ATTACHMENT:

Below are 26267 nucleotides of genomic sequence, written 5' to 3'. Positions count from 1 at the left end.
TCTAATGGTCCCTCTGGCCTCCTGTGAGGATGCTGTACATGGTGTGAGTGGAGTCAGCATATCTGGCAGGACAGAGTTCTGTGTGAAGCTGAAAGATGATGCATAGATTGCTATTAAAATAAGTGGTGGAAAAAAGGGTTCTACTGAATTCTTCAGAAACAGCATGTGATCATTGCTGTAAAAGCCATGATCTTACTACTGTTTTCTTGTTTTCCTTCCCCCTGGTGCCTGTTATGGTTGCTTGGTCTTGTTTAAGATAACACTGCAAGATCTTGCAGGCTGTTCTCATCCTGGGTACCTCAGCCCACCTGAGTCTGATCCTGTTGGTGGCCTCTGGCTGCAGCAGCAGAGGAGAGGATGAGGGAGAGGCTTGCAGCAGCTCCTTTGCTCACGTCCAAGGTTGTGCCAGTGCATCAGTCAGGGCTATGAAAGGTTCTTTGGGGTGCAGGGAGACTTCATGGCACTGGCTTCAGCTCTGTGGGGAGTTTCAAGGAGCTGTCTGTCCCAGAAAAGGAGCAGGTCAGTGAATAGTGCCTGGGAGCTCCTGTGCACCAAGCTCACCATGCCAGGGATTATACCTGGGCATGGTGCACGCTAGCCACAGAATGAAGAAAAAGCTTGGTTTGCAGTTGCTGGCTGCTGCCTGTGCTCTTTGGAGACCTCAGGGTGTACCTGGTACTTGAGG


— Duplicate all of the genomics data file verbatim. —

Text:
Below are 26267 nucleotides of genomic sequence, written 5' to 3'. Positions count from 1 at the left end.
TCTAATGGTCCCTCTGGCCTCCTGTGAGGATGCTGTACATGGTGTGAGTGGAGTCAGCATATCTGGCAGGACAGAGTTCTGTGTGAAGCTGAAAGATGATGCATAGATTGCTATTAAAATAAGTGGTGGAAAAAAGGGTTCTACTGAATTCTTCAGAAACAGCATGTGATCATTGCTGTAAAAGCCATGATCTTACTACTGTTTTCTTGTTTTCCTTCCCCCTGGTGCCTGTTATGGTTGCTTGGTCTTGTTTAAGATAACACTGCAAGATCTTGCAGGCTGTTCTCATCCTGGGTACCTCAGCCCACCTGAGTCTGATCCTGTTGGTGGCCTCTGGCTGCAGCAGCAGAGGAGAGGATGAGGGAGAGGCTTGCAGCAGCTCCTTTGCTCACGTCCAAGGTTGTGCCAGTGCATCAGTCAGGGCTATGAAAGGTTCTTTGGGGTGCAGGGAGACTTCATGGCACTGGCTTCAGCTCTGTGGGGAGTTTCAAGGAGCTGTCTGTCCCAGAAAAGGAGCAGGTCAGTGAATAGTGCCTGGGAGCTCCTGTGCACCAAGCTCACCATGCCAGGGATTATACCTGGGCATGGTGCACGCTAGCCACAGAATGAAGAAAAAGCTTGGTTTGCAGTTGCTGGCTGCTGCCTGTGCTCTTTGGAGACCTCAGGGTGTACCTGGTACTTGAGG